If you’re still puffing away, increasing your risk of cancer with every drag, here are five tips to help you quit smoking

According to CANSA, approximately 19 per cent (7,2 million) of people in South Africa are smokers.

Considering that we should all know that tobacco use is the most important risk factor for cancer, this statistic is more than alarming – it’s downright shocking!

It’s time to quit

“Quitting smoking is one of the most preventative causes of cancer and will reduce your risk of lung, oesophagus, larynx, mouth or throat cancer to name a few,” says Lynne du Toit CEO of Eurolab, the largest generic oncology company in Southern Africa.

“The risk factors of smoking far outweigh the potentially harmful effects caused by the chemicals found in cigarettes, which have been shown to damage our DNA – and damaged cells can eventually cause cancer.”

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To mark World No Tobacco Day on 31 May, Eurolab has shared with us five tips that could help you kick the habit once and for all.

1. Create accountability

Telling friends and family that you’re quitting your smoking habit is likely to increase your chances of NOT giving into temptation.

Sharing your experience gives room for people around you to be a good support system through the journey.

2. Create an action plan

Instead of going ‘cold turkey’, plan ahead by setting a quit date, researching the best method for you and setting up a support system.

Whether it is by asking advice from your GP, researching hypnosis or downloading a smartphone app, being in control could generate positive outcomes. 

Related: Higher levels of formaldehyde in e-cigarettes than previously thought

3. Bin hidden stashes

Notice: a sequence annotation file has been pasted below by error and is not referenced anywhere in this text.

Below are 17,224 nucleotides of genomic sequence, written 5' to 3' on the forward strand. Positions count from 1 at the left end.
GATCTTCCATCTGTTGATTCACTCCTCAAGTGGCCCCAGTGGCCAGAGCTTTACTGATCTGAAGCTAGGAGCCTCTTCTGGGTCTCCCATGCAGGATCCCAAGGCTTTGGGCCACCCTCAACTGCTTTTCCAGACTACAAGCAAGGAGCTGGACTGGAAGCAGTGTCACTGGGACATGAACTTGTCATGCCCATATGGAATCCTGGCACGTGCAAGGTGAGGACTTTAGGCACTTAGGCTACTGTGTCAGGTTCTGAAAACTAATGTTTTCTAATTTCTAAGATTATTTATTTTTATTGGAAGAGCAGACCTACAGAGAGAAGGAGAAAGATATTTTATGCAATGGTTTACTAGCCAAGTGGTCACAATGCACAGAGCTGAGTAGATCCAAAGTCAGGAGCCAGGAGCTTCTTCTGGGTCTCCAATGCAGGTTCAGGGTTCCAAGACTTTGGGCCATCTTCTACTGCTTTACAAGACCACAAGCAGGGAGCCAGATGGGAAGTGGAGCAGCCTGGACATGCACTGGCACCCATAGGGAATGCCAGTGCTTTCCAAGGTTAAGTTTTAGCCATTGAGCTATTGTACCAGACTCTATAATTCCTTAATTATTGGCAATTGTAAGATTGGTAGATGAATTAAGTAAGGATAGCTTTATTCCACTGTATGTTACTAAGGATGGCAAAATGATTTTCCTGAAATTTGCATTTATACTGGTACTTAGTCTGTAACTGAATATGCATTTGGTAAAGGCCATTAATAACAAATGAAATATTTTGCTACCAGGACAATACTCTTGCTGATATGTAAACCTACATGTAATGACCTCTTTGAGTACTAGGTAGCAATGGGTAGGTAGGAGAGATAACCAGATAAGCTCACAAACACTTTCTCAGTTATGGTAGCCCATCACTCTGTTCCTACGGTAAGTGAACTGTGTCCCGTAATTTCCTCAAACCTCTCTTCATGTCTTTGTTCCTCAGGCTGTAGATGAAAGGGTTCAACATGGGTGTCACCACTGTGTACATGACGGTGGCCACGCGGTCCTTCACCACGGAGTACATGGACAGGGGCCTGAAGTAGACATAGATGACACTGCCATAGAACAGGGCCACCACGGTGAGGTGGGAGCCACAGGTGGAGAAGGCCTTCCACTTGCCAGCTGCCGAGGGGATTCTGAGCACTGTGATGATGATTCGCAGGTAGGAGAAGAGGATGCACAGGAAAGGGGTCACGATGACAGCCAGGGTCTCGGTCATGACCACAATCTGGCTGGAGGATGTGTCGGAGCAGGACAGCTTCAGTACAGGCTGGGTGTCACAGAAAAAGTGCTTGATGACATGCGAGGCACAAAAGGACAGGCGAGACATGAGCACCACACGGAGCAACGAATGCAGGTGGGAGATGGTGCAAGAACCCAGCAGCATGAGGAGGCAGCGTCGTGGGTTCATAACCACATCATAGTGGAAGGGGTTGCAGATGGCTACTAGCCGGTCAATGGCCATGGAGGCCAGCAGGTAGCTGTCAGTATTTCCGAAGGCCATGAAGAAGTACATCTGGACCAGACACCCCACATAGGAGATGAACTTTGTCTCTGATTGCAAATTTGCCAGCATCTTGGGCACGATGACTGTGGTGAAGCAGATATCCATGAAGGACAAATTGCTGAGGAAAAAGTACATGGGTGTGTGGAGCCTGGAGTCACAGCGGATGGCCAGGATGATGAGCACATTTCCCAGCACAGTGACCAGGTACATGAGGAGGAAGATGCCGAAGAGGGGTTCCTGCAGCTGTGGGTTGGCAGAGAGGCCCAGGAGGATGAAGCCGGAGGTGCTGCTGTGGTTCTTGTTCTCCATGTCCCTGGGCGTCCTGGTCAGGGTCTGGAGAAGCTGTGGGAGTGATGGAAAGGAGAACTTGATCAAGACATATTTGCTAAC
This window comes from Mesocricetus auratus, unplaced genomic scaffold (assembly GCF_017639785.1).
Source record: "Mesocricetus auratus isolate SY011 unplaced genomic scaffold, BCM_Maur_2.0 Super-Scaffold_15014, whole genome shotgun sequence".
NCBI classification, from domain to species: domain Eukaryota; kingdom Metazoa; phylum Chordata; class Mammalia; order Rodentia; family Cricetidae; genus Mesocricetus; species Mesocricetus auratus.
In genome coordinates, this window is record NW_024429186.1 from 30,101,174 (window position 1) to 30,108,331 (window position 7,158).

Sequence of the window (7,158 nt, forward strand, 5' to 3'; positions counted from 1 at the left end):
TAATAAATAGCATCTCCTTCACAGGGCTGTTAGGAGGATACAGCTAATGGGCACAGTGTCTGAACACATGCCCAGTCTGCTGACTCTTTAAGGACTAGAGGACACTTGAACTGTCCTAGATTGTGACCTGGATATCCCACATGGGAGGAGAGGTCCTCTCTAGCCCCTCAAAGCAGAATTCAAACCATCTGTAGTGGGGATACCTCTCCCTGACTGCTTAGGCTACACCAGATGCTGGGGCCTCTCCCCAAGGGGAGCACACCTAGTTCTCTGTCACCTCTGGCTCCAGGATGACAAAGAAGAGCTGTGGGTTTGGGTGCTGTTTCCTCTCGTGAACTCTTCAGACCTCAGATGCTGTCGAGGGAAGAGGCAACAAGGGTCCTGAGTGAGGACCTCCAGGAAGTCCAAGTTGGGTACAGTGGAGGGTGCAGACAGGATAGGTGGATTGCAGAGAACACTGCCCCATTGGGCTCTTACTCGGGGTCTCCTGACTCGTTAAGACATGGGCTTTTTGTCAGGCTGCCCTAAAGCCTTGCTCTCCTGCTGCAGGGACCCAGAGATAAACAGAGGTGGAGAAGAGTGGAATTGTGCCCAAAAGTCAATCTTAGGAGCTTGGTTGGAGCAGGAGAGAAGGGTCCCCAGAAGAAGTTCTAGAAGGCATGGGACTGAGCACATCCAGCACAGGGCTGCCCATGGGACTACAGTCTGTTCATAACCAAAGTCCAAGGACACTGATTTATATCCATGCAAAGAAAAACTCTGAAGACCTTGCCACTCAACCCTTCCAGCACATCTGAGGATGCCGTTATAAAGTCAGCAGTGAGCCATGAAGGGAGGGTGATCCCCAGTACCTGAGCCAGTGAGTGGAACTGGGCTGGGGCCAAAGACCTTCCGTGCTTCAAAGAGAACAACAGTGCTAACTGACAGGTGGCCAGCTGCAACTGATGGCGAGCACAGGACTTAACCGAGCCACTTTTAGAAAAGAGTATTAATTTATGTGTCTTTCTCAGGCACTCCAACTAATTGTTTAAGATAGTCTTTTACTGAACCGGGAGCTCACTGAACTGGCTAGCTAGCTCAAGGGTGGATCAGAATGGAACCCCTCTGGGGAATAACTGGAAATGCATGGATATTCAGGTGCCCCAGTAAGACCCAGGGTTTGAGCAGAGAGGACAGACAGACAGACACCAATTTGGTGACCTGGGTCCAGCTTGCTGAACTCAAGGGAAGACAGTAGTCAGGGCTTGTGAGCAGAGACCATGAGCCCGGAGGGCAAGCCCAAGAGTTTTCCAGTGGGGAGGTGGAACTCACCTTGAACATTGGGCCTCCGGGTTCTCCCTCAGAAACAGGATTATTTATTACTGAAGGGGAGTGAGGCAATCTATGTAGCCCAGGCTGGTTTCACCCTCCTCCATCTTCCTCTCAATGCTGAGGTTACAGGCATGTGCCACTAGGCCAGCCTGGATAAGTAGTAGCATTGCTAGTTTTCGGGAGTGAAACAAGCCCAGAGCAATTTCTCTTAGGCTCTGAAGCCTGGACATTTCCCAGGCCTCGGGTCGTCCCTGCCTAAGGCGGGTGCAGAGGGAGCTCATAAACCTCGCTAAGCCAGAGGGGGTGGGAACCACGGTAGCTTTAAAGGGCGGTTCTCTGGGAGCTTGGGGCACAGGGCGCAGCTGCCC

Eliminate temptation by clearing your home, car cubbyhole and workplace drawers of leftover cigarettes and half-used cigarette boxes that may be stashed away.

4. Find a replacement

If you smoke when you’re stressed or bored, it will help you to plan a replacement activity to help you beat those times of craving.

This can be as simple as drinking water, chewing gum, doodling, exercising, tidying up the house, walking the dog or gardening.

According to the  Independent Community Pharmacy Association, a craving to smoke lasts three minutes, so all you need to do is keep busy for a short burst of time until the craving has passed.

Related: Quit smoking in 3 minutes

5. Don’t be discouraged by a relapse

Trying to break a habit you’ve built up over years isn’t quick and easy, so cut yourself some slack. Don’t let a momentary relapse break your confidence.

Remember, each attempt to kick your smoking habit is a step in the right direction.

While All4Women endeavours to ensure health articles are based on scientific research, health articles should not be considered as a replacement for professional medical advice. Should you have concerns related to this content, it is advised that you discuss them with your personal healthcare provider.